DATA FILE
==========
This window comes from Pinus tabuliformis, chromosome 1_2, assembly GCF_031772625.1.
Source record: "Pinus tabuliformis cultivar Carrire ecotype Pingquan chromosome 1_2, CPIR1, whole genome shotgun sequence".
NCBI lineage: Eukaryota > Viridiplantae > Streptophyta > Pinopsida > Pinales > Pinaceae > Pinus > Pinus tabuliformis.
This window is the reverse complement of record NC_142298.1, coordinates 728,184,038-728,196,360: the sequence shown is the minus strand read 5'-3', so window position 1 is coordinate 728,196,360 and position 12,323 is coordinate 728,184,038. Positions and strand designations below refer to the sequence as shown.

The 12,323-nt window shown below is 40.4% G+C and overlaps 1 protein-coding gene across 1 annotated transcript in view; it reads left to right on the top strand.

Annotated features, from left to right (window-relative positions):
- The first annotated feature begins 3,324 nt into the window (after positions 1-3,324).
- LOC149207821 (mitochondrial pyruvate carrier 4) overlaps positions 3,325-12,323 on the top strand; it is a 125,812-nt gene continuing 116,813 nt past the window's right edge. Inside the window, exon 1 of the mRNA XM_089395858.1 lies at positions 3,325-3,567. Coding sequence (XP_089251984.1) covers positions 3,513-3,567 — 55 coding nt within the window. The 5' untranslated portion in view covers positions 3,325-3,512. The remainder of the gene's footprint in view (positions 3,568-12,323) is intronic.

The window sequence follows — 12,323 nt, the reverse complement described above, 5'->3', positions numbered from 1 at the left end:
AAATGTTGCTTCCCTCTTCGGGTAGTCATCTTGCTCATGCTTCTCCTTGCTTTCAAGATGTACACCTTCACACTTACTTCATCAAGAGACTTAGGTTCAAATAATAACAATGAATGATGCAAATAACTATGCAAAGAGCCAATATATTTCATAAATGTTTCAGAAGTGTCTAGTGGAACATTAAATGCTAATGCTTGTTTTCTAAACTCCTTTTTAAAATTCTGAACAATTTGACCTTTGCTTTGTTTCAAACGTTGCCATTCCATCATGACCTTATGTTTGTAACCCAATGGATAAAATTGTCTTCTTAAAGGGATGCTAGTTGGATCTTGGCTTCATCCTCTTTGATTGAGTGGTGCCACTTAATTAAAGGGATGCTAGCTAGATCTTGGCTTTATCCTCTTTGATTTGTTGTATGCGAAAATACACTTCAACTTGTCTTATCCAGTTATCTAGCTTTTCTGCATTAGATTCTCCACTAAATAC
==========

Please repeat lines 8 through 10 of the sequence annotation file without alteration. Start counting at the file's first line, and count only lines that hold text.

- LOC149207821 (mitochondrial pyruvate carrier 4) overlaps positions 3,325-12,323 on the top strand; it is a 125,812-nt gene continuing 116,813 nt past the window's right edge. Inside the window, exon 1 of the mRNA XM_089395858.1 lies at positions 3,325-3,567. Coding sequence (XP_089251984.1) covers positions 3,513-3,567 — 55 coding nt within the window. The 5' untranslated portion in view covers positions 3,325-3,512. The remainder of the gene's footprint in view (positions 3,568-12,323) is intronic.

The window sequence follows — 12,323 nt, the reverse complement described above, 5'->3', positions numbered from 1 at the left end:
AAATGTTGCTTCCCTCTTCGGGTAGTCATCTTGCTCATGCTTCTCCTTGCTTTCAAGATGTACACCTTCACACTTACTTCATCAAGAGACTTAGGTTCAAATAATAACAATGAATGATGCAAATAACTATGCAAAGAGCCAATATATTTCATAAATGTTTCAGAAGTGTCTAGTGGAACATTAAATGCTAATGCTTGTTTTCTAAACTCCTTTTTAAAATTCTGAACAATTTGACCTTTGCTTTGTTTCAAACGTTGCCATTCCATCATGACCTTATGTTTGTAACCCAATGGATAAAATTGTCTTCTTAAAGGGATGCTAGTTGGATCTTGGCTTCATCCTCTTTGATTGAGTGGTGCCACTTAATTAAAGGGATGCTAGCTAGATCTTGGCTTTATCCTCTTTGATTTGTTGTATGCGAAAATACACTTCAACTTGTCTTATCCAGTTATCTAGCTTTTCTGCATTAGATTCTCCACTAAATAC